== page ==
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ERIC Number: ED567443
Record Type: Non-Journal
Publication Date: 2014
Pages: 174
Abstractor: As Provided
Reference Count: N/A
ISBN: 978-1-3038-0135-8
Curriculum Design and Its Relationship to Cultural Visual Production
Smith, Wendell Rudolph
ProQuest LLC, Ed.D. Dissertation, Walden University
Stakeholders in the arts perceive a disconnect between the visual art curriculum at a university in the West Indies and participation of graduates in the market economy. The role of this university in promoting social and economic development is crucial to the region. Graduates are often left with limited options in which to make a living from their creative works. The purpose of this case study was to examine the perceptions of stakeholders in the arts in order to increase the understanding of the ways in which the visual art program may contribute to reform efforts so that graduates can engage in visual production both domestically and globally. The frameworks of interpretivism and pragmatism guided this study, which investigated participants' ideas about how curriculum can potentially lead to greater participation in the market. Data were collected from students, graduates, lecturers, artists, and investors through a maximal variation sampling method. The multiple sources of evidence were in the form of interviews, document analysis, and visual-artifact materials, from which themes, patterns, and relationships emerged. The results indicated a negative relationship between students' understanding of the market and their decision to engage in market activity. Graduates in the visual arts inadequately prepared for the business of the visual arts in their academic training were also employed outside their discipline. This study's findings may promote social change through efforts to introduce new curricular arrangements in higher education to support visual artists' participation in the visual arts market economy upon completion of a degree in the visual arts. [The dissertation citations contained here are published with the permission of ProQuest LLC. Further reproduction is prohibited without permission. Copies of dissertations may be obtained by Telephone (800) 1-800-521-0600. Web page:]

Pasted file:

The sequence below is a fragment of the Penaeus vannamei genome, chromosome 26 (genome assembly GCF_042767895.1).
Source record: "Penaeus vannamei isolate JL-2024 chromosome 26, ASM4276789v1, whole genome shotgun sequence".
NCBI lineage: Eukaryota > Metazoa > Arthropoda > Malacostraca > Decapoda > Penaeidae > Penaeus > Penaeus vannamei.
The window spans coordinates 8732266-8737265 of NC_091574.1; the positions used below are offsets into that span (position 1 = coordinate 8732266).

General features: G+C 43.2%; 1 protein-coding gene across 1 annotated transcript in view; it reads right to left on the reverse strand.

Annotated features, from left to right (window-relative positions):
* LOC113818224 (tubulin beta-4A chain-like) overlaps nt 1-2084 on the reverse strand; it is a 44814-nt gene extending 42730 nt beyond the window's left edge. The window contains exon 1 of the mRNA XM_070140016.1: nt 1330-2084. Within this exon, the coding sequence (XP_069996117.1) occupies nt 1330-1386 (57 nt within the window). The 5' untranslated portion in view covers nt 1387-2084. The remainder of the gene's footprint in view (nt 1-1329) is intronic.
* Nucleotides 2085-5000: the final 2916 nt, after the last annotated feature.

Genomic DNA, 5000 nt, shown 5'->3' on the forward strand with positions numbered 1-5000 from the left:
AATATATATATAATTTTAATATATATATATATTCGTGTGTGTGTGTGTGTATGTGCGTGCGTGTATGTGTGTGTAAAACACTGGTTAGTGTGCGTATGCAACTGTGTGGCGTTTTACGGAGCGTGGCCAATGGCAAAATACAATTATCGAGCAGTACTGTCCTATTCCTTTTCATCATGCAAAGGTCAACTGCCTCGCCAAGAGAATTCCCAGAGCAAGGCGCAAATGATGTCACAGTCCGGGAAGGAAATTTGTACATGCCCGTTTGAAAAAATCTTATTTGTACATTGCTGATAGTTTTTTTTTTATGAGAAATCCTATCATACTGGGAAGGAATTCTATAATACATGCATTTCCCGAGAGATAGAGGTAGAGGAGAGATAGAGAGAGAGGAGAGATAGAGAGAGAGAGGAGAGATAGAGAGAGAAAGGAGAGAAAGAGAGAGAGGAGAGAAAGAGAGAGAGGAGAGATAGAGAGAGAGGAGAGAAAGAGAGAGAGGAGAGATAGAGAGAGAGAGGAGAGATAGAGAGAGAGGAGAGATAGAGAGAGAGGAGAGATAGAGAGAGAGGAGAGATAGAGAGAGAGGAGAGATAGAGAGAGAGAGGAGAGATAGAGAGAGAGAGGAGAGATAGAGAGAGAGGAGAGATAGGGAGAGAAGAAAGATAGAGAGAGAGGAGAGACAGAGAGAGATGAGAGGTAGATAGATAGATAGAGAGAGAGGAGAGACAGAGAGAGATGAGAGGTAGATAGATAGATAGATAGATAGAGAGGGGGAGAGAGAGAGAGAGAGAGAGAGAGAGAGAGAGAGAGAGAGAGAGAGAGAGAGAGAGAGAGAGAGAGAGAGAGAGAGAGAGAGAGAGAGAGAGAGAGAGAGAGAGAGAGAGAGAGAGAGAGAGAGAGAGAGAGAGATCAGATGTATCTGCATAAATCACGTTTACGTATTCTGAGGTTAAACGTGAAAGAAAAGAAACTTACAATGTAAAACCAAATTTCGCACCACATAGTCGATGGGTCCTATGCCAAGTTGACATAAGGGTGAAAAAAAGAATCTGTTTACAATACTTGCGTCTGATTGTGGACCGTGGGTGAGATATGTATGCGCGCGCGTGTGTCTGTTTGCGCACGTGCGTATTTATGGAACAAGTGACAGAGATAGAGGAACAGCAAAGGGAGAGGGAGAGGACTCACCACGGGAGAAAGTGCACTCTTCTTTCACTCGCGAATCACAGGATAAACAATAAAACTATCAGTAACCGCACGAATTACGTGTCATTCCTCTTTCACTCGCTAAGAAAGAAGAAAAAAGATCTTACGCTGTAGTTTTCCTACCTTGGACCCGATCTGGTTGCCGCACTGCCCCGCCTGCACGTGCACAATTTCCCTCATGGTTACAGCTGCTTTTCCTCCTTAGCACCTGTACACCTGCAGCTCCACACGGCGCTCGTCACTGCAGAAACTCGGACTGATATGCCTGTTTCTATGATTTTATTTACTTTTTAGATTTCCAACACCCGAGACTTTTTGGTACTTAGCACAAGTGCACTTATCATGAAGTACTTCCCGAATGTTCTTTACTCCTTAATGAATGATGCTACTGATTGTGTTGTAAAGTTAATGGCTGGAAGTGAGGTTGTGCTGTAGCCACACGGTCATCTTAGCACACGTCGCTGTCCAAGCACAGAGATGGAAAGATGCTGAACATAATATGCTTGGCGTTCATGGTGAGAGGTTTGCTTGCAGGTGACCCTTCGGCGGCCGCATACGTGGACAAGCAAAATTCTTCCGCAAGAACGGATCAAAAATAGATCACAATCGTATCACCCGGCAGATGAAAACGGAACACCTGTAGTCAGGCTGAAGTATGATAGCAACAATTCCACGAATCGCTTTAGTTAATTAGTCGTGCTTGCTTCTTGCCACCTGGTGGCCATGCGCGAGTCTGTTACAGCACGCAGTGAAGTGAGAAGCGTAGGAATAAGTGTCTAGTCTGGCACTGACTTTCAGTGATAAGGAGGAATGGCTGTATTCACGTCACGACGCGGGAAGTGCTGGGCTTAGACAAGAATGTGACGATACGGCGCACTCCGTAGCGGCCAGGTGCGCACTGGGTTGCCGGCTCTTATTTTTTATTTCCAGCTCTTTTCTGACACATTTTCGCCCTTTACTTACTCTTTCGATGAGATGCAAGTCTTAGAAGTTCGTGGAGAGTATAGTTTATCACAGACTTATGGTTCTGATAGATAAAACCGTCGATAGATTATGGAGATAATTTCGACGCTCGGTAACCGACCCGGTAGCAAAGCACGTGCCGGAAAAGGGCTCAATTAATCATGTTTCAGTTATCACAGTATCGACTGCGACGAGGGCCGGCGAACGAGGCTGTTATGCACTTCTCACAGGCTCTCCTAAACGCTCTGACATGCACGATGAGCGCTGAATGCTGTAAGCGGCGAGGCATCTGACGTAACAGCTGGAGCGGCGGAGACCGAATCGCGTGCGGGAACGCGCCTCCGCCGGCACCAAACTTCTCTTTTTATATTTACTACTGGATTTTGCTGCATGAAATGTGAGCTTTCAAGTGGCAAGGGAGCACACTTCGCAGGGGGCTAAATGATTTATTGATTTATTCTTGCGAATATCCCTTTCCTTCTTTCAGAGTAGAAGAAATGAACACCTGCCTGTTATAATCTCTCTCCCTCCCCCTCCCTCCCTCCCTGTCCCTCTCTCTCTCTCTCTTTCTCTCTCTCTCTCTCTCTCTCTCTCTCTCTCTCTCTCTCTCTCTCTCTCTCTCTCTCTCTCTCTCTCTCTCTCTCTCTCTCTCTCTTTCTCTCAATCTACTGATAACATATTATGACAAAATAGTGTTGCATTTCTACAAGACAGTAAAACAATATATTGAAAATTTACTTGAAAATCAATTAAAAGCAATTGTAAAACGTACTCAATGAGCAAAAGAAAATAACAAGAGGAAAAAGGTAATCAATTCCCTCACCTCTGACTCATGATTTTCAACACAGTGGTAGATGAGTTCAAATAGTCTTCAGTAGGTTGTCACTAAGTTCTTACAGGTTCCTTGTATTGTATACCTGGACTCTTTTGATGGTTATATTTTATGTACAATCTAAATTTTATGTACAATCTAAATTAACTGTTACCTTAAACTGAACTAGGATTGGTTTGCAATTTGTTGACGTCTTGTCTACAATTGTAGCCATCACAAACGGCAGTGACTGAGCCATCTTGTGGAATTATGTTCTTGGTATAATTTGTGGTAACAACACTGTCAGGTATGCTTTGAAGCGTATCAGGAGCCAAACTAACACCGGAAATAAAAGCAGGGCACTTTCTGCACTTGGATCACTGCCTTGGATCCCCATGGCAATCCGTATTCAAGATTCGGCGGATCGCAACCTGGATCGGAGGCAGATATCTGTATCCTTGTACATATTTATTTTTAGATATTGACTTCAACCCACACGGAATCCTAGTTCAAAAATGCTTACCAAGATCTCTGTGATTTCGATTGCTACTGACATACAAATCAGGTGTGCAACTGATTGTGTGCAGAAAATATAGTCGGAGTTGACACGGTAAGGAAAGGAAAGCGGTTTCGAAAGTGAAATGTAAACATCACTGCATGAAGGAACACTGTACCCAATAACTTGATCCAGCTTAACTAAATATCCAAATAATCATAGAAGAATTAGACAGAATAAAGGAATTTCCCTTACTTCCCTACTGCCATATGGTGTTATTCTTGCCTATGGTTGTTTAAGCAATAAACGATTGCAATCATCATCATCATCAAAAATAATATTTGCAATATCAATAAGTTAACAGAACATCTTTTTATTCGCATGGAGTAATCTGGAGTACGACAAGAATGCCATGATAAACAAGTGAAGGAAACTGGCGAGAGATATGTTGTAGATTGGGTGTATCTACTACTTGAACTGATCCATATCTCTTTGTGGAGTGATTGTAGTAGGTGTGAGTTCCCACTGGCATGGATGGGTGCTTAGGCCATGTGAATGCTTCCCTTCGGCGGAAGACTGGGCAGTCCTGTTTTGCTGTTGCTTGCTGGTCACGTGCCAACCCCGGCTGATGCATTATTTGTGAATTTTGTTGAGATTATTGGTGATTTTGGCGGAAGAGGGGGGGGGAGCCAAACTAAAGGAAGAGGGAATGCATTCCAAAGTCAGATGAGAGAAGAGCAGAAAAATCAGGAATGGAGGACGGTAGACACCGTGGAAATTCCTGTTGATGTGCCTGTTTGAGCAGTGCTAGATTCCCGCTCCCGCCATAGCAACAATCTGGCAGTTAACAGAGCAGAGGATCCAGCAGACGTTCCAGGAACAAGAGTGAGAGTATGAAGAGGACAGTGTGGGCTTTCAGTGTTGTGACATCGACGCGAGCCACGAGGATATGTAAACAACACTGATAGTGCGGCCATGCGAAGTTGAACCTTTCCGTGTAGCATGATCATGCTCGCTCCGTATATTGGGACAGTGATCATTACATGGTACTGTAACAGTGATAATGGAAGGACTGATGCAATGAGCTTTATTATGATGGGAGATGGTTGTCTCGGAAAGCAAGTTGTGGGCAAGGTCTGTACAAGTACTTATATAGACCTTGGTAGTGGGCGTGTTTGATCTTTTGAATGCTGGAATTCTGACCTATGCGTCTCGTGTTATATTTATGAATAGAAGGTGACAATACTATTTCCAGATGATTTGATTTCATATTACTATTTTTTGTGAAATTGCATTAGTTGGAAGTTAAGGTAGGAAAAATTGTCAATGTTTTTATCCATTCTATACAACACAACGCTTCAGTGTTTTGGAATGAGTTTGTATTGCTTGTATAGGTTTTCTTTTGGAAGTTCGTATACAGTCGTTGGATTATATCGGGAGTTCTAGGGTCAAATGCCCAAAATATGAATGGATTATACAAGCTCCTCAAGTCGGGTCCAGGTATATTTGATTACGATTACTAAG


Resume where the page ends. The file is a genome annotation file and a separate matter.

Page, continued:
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Publication Type: Dissertations/Theses - Doctoral Dissertations
Education Level: Higher Education; Postsecondary Education
Audience: N/A
Language: English
Sponsor: N/A
Authoring Institution: N/A